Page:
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Poster Preparation Instructions


The poster sessions for projects will be scheduled on the second day of the Forum. Each session will be one and a half hour long. The presenter should setup the poster at the date and time previously informed. The presenter should be present at their poster for the duration of the assigned session.


Purpose: A poster is a graphically based approach to presenting research and education projects that should cover the KEY POINTS of the work. It should: provide a brief overview of the work, generate active discussion and questioning during a short time frame.

Format: All posters should include the title at the top and covering the width of the board, below the title the author(s) name(s), and affiliations. The format will vary according to the type of work submitted. For example, the standard for a research poster is: Short summary justifying the rationale of the project, the methods used, the results or outcomes, and the conclusions. Introduction: Provide clear statements about the background of the problem and/or hypothesis and its relevance. Also, describe the objectives and the specific aims. Methods: Explain the methodologies, strategies or activities that have been used to address the problem. Results: Show the results or outcomes. Use graphs, charts, diagrams and/or photos. Conclusions: List the main findings. References: Cite only a few of the most important references. Acknowledgements: Acknowledge the supporting as well as the funding sponsors. Further Work: May include recommendations about future work.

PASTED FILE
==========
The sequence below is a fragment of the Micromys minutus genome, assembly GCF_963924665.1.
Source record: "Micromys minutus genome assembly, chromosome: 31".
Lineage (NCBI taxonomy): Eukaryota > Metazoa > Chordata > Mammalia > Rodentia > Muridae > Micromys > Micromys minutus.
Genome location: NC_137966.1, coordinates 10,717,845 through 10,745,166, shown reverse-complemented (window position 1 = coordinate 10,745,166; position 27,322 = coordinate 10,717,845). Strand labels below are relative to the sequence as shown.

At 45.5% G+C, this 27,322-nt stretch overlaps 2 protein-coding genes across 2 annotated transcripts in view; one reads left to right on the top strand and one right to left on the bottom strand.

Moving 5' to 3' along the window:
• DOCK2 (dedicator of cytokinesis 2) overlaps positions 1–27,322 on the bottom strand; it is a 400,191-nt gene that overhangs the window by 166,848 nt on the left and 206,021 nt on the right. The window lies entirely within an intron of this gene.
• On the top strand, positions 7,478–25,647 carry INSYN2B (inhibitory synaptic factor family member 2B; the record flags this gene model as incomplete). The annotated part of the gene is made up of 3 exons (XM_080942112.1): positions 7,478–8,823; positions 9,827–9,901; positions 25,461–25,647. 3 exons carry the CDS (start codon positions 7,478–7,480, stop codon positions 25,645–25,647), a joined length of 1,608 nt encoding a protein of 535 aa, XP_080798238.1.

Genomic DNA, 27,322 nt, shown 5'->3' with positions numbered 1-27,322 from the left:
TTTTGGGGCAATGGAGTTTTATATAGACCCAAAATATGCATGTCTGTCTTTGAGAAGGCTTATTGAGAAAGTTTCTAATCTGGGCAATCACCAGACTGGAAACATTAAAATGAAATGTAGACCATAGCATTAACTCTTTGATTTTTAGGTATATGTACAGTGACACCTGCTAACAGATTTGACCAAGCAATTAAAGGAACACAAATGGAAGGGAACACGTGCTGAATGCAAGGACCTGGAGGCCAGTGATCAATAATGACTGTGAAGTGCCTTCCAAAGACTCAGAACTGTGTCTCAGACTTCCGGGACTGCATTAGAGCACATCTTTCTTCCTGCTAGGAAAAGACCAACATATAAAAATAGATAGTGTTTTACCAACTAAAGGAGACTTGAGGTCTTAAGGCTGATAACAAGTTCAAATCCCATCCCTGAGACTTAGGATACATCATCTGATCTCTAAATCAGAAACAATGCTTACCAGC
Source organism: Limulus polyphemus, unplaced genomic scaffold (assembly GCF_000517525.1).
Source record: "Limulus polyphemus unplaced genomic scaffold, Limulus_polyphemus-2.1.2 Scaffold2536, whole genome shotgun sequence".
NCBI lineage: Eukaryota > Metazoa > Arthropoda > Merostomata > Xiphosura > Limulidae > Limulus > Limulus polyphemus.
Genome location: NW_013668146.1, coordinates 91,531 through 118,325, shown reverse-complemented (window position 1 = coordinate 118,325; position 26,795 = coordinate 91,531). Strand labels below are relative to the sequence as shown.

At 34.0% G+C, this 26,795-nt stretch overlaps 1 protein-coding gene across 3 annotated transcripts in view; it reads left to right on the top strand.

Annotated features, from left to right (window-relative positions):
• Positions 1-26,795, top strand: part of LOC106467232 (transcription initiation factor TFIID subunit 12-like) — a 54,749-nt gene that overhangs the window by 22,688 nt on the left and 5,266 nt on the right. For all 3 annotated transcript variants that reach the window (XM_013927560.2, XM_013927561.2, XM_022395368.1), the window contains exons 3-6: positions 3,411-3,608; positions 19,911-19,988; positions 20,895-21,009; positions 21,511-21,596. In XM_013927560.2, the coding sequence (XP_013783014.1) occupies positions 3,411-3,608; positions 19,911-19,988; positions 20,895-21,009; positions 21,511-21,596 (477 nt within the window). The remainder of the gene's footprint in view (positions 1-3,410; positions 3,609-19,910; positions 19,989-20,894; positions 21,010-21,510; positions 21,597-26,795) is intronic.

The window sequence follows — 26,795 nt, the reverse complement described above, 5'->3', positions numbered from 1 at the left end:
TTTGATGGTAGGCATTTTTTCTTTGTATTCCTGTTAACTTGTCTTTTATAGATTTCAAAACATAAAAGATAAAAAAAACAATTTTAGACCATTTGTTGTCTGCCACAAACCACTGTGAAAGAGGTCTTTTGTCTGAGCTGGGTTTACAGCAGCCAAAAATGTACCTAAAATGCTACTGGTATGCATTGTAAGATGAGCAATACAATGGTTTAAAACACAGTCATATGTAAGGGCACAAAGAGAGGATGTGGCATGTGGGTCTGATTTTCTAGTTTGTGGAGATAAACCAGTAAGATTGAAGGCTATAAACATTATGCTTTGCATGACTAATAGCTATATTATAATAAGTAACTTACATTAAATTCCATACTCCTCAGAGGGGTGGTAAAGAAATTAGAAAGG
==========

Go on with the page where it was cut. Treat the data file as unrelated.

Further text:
Design and Layout: The poster will be placed on a 4’ x 8’ board and must be oriented in the "portrait" position. See Figure 1 below as an example of the layout. Leave some open space in the design. An open layout is less tiring to the eye and mind.

Graphs and diagrams: A picture can replace lots of words. All visuals should be labeled with a figure number and title, identifying axes labels, units etc. Choose appropriate graph types (e.g. bar-graphs, line-graphs, pie-charts, etc.). Drawings and labels should be large and clear enough to be legible from a distance of 3 ft. Tables can be useful to present information concisely, not only statistical information, but also other categories. Make sure they are simple and do not contain excessive information.

General Ideas: The most effective posters provide minimal text and keep the material simple. Make full use of the space, but do not cramp a page full of information. Use headings to indicate each poster section. Use only pertinent information. Be selective when showing results or outcomes. Present only those that illustrate the main findings. However, do keep other results handy so that you may refer to them when asked. Consider using "bullet statements" to make your points short and clear. The rules on text are "less is more" and "bigger is better." Limit the text to about one-fourth of the poster space, and use "visuals" (graphs, photographs, schematics, maps, etc.) to tell the "story." Colors should be used only to emphasize, differentiate and to add interest. Do not use colors just to impress! Equations should be kept to a minimum.

Poster preparation with Power Point: Create a new presentation under File menu and choose New a blank presentation. Set your page size, select Design and choose Slide Size. Type in your desired 36” width and 46” height for your poster. Text font size should be from 16 to 30 and titles usually from 48 to 96. It is preferable to use .jpg format to incorporate graphics to your slide. If a background is going to be used, we suggest using a light color. Additionally, content and background should be in contrasting colors to facilitate reading.